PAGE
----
Dear Friends and Colleagues,

A few weeks ago I had the gift of visiting the noble redwoods in Humboldt County, California.  The photo here was taken in the Founders Grove of the Humboldt Redwoods State Park.  Seeing these magnificent trees today is possible because of the efforts of John C. Merriam, Madison Grant and Fairfield Osborn, who wanted to save these and surrounding forests from destruction, and founded the Save the Redwoods League in 1918.  Here’s more history.

The people who have helped and continue to work to save the redwoods are just one example of the many, many others who have come before and after them to take action to address issues of concern.  Take Ruby Bridges, for example – who, when just 6 years old, bravely helped integrate the New Orleans schools.  Look at the last 2 pages of our Curriculum & Resource Guide to see a partial list of people who have taken courageous action to further equality, justice and dignity for all.  And, these are just examples from the last 2 centuries!  You might also want to check out the Haudenosaunee Confederacy, considered the oldest example of a participatory democracy, that inspired the U.S. Constitution, where women were equals at every level of the society.  I learned about this community while reading about the complexities of the women’s suffrage movement, in contemplation of the recent 99th anniversary of the ratification of the 19th Amendment giving women the right to vote.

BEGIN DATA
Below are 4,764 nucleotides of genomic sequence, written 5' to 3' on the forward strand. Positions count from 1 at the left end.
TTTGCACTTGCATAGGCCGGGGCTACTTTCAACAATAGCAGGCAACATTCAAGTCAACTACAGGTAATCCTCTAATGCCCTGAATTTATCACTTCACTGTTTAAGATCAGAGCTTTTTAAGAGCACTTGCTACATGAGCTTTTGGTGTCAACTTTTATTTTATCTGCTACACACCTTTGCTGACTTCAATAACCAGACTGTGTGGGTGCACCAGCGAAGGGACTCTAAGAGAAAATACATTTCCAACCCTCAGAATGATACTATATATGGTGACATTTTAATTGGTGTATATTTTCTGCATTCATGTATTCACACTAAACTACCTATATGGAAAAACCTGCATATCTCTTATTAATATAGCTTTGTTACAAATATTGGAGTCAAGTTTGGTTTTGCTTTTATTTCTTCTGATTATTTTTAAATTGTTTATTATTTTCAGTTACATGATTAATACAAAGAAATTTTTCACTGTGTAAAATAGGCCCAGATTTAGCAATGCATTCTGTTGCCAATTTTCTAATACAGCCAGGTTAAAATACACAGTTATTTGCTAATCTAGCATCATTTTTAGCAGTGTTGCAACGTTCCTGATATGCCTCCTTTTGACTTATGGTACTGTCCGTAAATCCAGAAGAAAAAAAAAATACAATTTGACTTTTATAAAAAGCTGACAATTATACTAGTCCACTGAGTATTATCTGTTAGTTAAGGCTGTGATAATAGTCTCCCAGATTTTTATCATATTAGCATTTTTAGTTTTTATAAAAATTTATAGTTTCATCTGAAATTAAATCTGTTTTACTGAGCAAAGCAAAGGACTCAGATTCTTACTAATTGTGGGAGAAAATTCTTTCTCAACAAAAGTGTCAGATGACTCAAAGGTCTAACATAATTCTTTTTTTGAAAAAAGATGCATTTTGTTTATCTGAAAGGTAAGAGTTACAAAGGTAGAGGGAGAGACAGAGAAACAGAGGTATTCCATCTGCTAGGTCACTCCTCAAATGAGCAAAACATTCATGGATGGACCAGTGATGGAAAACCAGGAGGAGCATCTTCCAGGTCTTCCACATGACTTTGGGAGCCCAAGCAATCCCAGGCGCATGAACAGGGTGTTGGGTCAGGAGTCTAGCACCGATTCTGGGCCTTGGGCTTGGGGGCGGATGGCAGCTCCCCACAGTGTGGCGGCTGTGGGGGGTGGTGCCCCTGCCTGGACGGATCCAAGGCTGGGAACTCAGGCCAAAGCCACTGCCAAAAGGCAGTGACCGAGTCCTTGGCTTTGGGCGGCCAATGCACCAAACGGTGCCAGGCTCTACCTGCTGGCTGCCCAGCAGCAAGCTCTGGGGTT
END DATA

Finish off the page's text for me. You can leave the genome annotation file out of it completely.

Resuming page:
We are currently facing serious challenges to the survival of our democracy and to the very survival of our planet. Every day we read about or see affronts to social, political and economic norms carried out by leaders of our country, where words and actions demean and humiliate people for no other reason than their skin color, cultural background, gender identity or simply because they have spoken out critically against these affronts. We can be easily discouraged by the seemingly overwhelming negatives around us. Yet, this would belie the possibilities that can result from even relatively small, local actions.

In early 2018 we wrote the post If You Get Confused, Listen to the Music Play to address issues similar to those described above, and how to come together and take action, using the UDHR as a frame of reference.   Since that time, we’ve developed some more specific guides that we hope you’ll review and use with your family and friends to share personal stories and go from the concerns raised in these stories to identifying positive actions to address these concerns. We also offer Resources for Speaking Up.

I just listened to a 2006 Smithsonian Folkways Interview with Pete Seeger, where he talks about writing Turn! Turn! Turn! (To Everything There is a Season), and how its resonance with so many people became a source of uplift and inspiration to work toward positive change.  Pete suggests we must stick together and find ways to communicate to make sense of the world amid great disagreements. He also notes that Ecclesiastes, the source of his song, reflected the challenges faced since the beginning of time.

“This talking is what we need to do in the world now… How can we say what needs to be said without making them so angry they will walk out?”

Let’s take heart from the noble actions of the many people before us who have spoken out and worked collectively to further positive change, to raise our voices and take even the smallest action to move toward The World As It Could Be in our most immediate, small places close to home.

With appreciation and best regards,

Sandy Sohcot, Director

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